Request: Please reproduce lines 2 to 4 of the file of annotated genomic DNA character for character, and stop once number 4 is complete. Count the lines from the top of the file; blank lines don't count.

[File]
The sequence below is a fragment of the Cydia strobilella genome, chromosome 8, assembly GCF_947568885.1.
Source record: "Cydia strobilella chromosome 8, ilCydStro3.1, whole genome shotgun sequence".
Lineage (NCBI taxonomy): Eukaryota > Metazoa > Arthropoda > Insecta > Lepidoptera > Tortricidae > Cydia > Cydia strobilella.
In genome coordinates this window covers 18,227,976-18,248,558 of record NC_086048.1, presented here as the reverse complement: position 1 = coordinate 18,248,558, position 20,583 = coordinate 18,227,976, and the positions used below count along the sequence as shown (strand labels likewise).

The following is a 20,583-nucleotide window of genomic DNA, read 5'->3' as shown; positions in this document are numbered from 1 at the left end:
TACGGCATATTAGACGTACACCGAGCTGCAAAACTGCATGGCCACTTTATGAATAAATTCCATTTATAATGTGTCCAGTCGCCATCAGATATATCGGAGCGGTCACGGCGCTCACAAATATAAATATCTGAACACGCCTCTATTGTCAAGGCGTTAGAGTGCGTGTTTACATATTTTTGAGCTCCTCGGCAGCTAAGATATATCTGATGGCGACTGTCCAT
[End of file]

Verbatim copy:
Source record: "Cydia strobilella chromosome 8, ilCydStro3.1, whole genome shotgun sequence".
Lineage (NCBI taxonomy): Eukaryota > Metazoa > Arthropoda > Insecta > Lepidoptera > Tortricidae > Cydia > Cydia strobilella.
In genome coordinates this window covers 18,227,976-18,248,558 of record NC_086048.1, presented here as the reverse complement: position 1 = coordinate 18,248,558, position 20,583 = coordinate 18,227,976, and the positions used below count along the sequence as shown (strand labels likewise).